Over the last couple of days, I've noticed several blog and Facebook posts written by my libertarian leaning cohorts critical of Rep. Paul Ryan. They root their criticism of the Minnesota congressman in his support for the TARP bailout of 2008.
It's a legitimate criticism.
You can watch the video of his speech here.
But those who immediately poo-poo Ryan's budget plan due on his lack of "true" conservative credentials based on his TARP vote commit a logical fallacy. To say nothing good can ever come from Ryan because he enthusiastically supported bailouts two years ago simply advanced an ad hominem argument.
A did B, which was bad. A wants to do C. Therefore C must be bad.
Ryan doesn't represent me. I can't vote for him. My only concern is whether his budget plan is good or bad. If it's a good plan, I will support it, despite his less than stellar TARP performance.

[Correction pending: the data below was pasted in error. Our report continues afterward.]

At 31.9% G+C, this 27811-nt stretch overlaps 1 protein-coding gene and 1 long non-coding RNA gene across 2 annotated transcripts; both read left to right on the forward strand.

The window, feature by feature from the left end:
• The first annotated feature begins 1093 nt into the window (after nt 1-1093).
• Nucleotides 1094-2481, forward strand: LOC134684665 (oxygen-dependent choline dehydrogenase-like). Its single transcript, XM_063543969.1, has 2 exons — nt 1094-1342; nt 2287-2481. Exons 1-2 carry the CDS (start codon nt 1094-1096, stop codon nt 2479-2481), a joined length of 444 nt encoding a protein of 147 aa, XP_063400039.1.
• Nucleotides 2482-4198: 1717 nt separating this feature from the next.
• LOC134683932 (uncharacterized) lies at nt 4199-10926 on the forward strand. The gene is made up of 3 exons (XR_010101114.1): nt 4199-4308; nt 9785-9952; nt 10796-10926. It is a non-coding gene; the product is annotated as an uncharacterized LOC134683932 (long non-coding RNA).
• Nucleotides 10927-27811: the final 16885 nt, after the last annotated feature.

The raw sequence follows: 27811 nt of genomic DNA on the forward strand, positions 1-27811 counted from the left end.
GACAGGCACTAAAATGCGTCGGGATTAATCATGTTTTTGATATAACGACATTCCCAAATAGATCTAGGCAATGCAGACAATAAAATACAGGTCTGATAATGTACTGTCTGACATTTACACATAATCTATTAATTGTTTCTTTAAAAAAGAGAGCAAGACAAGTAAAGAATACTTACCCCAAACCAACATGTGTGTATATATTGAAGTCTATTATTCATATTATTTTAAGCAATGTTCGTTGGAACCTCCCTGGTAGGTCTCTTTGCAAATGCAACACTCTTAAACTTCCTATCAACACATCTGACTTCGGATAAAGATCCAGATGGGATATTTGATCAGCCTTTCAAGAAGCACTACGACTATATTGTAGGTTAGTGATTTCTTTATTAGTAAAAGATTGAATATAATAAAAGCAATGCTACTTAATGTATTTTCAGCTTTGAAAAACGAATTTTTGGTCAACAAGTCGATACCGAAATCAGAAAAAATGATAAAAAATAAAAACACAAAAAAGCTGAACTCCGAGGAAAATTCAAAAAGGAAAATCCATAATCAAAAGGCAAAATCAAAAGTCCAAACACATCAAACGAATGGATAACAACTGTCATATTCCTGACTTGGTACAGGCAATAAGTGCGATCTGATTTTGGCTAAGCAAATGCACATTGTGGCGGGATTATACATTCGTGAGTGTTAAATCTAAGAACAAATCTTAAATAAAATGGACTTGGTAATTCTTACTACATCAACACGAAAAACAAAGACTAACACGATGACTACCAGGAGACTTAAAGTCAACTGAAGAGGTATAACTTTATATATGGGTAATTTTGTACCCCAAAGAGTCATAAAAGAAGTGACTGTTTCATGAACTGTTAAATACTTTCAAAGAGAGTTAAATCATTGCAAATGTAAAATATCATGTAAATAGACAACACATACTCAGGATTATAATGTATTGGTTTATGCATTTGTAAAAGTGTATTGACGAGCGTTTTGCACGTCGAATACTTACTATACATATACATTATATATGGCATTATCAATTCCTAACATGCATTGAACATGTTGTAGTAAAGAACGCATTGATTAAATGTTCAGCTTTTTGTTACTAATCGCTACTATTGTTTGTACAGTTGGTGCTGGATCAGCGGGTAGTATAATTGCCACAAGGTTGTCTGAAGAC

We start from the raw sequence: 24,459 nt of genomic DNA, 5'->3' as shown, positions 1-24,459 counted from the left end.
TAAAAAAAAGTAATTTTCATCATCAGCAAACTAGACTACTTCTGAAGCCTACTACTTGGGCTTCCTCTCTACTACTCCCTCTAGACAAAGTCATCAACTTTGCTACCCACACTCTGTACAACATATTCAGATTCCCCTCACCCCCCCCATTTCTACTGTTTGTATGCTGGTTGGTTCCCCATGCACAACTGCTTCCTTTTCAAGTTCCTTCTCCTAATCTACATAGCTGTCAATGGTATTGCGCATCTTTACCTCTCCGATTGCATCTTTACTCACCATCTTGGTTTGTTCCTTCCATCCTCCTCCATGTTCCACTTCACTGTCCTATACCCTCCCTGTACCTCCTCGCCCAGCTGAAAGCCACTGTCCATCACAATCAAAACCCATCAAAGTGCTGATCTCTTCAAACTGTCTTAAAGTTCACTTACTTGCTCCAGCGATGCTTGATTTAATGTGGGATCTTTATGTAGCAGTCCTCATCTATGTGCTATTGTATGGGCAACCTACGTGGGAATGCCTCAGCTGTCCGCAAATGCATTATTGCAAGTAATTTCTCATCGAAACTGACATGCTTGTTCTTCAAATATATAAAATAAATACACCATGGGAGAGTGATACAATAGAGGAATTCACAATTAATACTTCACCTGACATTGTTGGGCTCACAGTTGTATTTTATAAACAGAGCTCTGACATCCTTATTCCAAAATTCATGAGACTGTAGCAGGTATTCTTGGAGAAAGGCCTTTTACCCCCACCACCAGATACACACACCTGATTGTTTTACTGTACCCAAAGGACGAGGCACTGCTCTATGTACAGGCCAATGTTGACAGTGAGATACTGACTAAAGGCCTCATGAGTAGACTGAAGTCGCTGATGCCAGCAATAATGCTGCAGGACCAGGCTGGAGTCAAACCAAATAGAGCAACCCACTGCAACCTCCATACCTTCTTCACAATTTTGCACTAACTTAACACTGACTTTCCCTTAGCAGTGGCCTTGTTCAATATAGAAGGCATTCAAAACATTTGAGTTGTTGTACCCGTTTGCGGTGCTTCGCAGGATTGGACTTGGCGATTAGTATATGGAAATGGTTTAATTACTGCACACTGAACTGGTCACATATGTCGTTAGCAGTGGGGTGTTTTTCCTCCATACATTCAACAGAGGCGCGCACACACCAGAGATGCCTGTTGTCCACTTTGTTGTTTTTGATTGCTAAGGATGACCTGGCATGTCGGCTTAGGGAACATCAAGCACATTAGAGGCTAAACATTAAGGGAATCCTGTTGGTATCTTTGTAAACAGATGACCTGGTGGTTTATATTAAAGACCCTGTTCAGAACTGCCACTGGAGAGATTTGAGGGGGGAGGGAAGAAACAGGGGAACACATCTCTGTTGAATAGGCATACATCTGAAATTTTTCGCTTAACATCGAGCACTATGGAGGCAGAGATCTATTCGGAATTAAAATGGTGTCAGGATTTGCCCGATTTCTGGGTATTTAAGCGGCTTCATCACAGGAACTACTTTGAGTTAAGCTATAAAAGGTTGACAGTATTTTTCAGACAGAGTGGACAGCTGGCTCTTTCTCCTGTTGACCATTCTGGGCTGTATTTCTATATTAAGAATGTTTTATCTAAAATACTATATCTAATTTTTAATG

Truthfully, I've not studied the plan deeply enough to form a firm opinion. I do know this. Ryan's is the only plan I've seen that even attempts to tackle the entitlement problem in a politically viable way.
Sure, the principled part of me says just do away with Social Security, Medicare and all of the other federal entitlements. The fed far overreaches its constitutional authority running such programs.
But as they say, Rome wasn't built in a day. And we simply can't just go in an eliminate a program that millions of people depend on.
Is Ryan's plan the best way to go about solving the problem? I'm not sure. But I do know his vote on TARP has absolutely nothing to do with his budget plan.
It just goes to show how deeply personality plays into our politics. We refuse to consider good ideas from those not on our "side", and tow the line when "our" guy starts pushing a real stinker.
Here's an idea. Let's take personalities out of the equation. Let's evaluate policy on its merits. Let's accept or reject an idea based in its potential to advance our principles, not on the person or party advocating it.